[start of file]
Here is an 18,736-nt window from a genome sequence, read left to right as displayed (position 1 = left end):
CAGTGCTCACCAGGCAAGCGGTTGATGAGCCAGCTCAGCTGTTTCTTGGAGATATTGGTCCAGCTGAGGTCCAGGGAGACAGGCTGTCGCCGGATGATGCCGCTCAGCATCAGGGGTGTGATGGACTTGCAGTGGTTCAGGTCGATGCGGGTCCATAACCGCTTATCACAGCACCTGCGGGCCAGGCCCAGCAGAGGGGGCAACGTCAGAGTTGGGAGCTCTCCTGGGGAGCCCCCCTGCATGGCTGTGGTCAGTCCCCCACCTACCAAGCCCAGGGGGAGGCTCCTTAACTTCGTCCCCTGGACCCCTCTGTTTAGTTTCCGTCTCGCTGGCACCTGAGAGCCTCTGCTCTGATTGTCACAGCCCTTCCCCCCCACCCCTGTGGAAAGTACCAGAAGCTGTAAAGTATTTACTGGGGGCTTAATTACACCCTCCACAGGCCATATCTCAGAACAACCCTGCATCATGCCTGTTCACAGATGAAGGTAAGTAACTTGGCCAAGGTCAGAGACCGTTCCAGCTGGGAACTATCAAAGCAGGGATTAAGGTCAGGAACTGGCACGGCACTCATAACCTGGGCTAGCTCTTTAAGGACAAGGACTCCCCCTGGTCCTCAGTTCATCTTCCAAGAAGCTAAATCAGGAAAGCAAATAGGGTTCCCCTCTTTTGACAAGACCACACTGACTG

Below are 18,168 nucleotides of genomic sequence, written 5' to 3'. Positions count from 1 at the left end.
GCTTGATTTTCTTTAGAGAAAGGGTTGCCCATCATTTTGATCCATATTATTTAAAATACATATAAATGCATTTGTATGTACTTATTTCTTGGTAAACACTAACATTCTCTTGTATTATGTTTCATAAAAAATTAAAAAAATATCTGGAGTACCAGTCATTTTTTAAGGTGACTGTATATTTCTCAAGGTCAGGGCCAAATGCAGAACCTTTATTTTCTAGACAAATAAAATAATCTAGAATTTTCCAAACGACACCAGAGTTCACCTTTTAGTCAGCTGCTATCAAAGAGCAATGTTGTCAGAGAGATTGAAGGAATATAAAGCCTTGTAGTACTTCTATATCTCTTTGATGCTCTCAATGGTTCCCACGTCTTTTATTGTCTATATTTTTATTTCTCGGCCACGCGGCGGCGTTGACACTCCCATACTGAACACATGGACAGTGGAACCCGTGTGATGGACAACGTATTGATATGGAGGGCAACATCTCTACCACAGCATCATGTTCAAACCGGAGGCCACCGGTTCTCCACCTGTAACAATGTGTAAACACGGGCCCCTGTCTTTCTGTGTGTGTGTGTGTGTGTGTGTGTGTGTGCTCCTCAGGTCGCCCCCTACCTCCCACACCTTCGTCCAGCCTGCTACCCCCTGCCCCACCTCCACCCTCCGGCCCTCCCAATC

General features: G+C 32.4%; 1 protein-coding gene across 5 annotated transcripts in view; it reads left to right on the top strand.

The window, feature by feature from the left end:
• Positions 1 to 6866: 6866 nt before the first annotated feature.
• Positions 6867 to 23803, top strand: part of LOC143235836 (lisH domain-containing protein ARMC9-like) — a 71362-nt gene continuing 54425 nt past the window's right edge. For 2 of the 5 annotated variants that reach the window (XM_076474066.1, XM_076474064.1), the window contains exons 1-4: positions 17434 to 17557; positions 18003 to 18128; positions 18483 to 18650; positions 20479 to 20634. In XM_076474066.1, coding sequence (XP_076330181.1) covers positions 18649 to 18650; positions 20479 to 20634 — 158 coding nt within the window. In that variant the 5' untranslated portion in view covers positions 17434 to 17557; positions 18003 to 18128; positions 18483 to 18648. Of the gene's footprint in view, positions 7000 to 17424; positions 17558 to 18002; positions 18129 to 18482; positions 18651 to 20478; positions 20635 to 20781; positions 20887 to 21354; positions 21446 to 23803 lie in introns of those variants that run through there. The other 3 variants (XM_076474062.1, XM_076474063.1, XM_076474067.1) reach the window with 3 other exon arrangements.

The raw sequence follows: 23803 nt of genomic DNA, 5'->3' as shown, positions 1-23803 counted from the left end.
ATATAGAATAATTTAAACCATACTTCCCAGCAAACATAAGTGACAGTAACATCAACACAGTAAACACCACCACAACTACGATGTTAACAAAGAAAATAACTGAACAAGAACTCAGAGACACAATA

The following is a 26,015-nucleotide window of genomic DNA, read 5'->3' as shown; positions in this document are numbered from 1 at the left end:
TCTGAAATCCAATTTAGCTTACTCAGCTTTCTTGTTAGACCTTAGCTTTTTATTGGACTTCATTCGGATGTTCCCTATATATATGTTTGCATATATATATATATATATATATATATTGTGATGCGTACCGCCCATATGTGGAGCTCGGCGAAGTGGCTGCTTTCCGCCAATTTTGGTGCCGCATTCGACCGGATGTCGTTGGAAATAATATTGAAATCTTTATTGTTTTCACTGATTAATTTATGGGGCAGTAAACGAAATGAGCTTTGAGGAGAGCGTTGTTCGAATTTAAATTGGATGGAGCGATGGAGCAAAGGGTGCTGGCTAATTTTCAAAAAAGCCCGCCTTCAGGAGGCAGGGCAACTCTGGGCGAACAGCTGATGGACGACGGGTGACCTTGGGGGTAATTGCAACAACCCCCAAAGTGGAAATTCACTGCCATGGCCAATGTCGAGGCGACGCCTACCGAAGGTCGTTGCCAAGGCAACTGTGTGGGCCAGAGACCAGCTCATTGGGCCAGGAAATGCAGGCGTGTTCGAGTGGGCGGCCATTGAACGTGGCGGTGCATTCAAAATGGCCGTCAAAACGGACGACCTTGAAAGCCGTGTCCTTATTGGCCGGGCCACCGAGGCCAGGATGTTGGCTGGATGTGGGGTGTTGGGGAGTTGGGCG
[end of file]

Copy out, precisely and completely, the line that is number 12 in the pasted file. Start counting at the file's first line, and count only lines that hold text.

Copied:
TCTGAAATCCAATTTAGCTTACTCAGCTTTCTTGTTAGACCTTAGCTTTTTATTGGACTTCATTCGGATGTTCCCTATATATATGTTTGCATATATATATATATATATATATATATTGTGATGCGTACCGCCCATATGTGGAGCTCGGCGAAGTGGCTGCTTTCCGCCAATTTTGGTGCCGCATTCGACCGGATGTCGTTGGAAATAATATTGAAATCTTTATTGTTTTCACTGATTAATTTATGGGGCAGTAAACGAAATGAGCTTTGAGGAGAGCGTTGTTCGAATTTAAATTGGATGGAGCGATGGAGCAAAGGGTGCTGGCTAATTTTCAAAAAAGCCCGCCTTCAGGAGGCAGGGCAACTCTGGGCGAACAGCTGATGGACGACGGGTGACCTTGGGGGTAATTGCAACAACCCCCAAAGTGGAAATTCACTGCCATGGCCAATGTCGAGGCGACGCCTACCGAAGGTCGTTGCCAAGGCAACTGTGTGGGCCAGAGACCAGCTCATTGGGCCAGGAAATGCAGGCGTGTTCGAGTGGGCGGCCATTGAACGTGGCGGTGCATTCAAAATGGCCGTCAAAACGGACGACCTTGAAAGCCGTGTCCTTATTGGCCGGGCCACCGAGGCCAGGATGTTGGCTGGATGTGGGGTGTTGGGGAGTTGGGCG